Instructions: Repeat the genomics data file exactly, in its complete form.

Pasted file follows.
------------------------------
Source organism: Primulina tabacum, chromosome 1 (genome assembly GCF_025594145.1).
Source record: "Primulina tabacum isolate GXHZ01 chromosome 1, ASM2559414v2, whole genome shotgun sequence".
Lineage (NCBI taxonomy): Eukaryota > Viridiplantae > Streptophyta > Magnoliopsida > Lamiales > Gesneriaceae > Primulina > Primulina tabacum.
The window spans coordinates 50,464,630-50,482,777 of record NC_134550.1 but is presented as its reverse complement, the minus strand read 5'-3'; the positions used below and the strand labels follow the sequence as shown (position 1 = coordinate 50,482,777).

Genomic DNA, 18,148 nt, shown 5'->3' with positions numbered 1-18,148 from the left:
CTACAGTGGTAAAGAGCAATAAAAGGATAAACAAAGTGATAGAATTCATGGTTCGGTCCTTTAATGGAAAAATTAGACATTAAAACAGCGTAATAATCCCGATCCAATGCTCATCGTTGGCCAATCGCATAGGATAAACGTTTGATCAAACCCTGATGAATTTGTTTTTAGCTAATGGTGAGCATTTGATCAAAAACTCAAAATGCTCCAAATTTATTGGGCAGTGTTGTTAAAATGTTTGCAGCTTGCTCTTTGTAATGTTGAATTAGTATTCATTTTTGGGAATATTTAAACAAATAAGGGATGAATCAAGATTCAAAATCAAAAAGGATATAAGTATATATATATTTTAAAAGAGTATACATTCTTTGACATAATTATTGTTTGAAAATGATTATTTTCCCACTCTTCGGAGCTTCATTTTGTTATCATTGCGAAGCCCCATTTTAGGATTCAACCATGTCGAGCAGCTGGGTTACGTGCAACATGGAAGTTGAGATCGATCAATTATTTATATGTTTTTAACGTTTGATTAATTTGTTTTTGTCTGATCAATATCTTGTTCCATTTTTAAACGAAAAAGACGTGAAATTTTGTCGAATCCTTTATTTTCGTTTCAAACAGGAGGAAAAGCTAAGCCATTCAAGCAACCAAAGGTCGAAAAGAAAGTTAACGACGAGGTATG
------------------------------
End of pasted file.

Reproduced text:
Source organism: Primulina tabacum, chromosome 1 (genome assembly GCF_025594145.1).
Source record: "Primulina tabacum isolate GXHZ01 chromosome 1, ASM2559414v2, whole genome shotgun sequence".
Lineage (NCBI taxonomy): Eukaryota > Viridiplantae > Streptophyta > Magnoliopsida > Lamiales > Gesneriaceae > Primulina > Primulina tabacum.
The window spans coordinates 50,464,630-50,482,777 of record NC_134550.1 but is presented as its reverse complement, the minus strand read 5'-3'; the positions used below and the strand labels follow the sequence as shown (position 1 = coordinate 50,482,777).

Genomic DNA, 18,148 nt, shown 5'->3' with positions numbered 1-18,148 from the left:
CTACAGTGGTAAAGAGCAATAAAAGGATAAACAAAGTGATAGAATTCATGGTTCGGTCCTTTAATGGAAAAATTAGACATTAAAACAGCGTAATAATCCCGATCCAATGCTCATCGTTGGCCAATCGCATAGGATAAACGTTTGATCAAACCCTGATGAATTTGTTTTTAGCTAATGGTGAGCATTTGATCAAAAACTCAAAATGCTCCAAATTTATTGGGCAGTGTTGTTAAAATGTTTGCAGCTTGCTCTTTGTAATGTTGAATTAGTATTCATTTTTGGGAATATTTAAACAAATAAGGGATGAATCAAGATTCAAAATCAAAAAGGATATAAGTATATATATATTTTAAAAGAGTATACATTCTTTGACATAATTATTGTTTGAAAATGATTATTTTCCCACTCTTCGGAGCTTCATTTTGTTATCATTGCGAAGCCCCATTTTAGGATTCAACCATGTCGAGCAGCTGGGTTACGTGCAACATGGAAGTTGAGATCGATCAATTATTTATATGTTTTTAACGTTTGATTAATTTGTTTTTGTCTGATCAATATCTTGTTCCATTTTTAAACGAAAAAGACGTGAAATTTTGTCGAATCCTTTATTTTCGTTTCAAACAGGAGGAAAAGCTAAGCCATTCAAGCAACCAAAGGTCGAAAAGAAAGTTAACGACGAGGTATG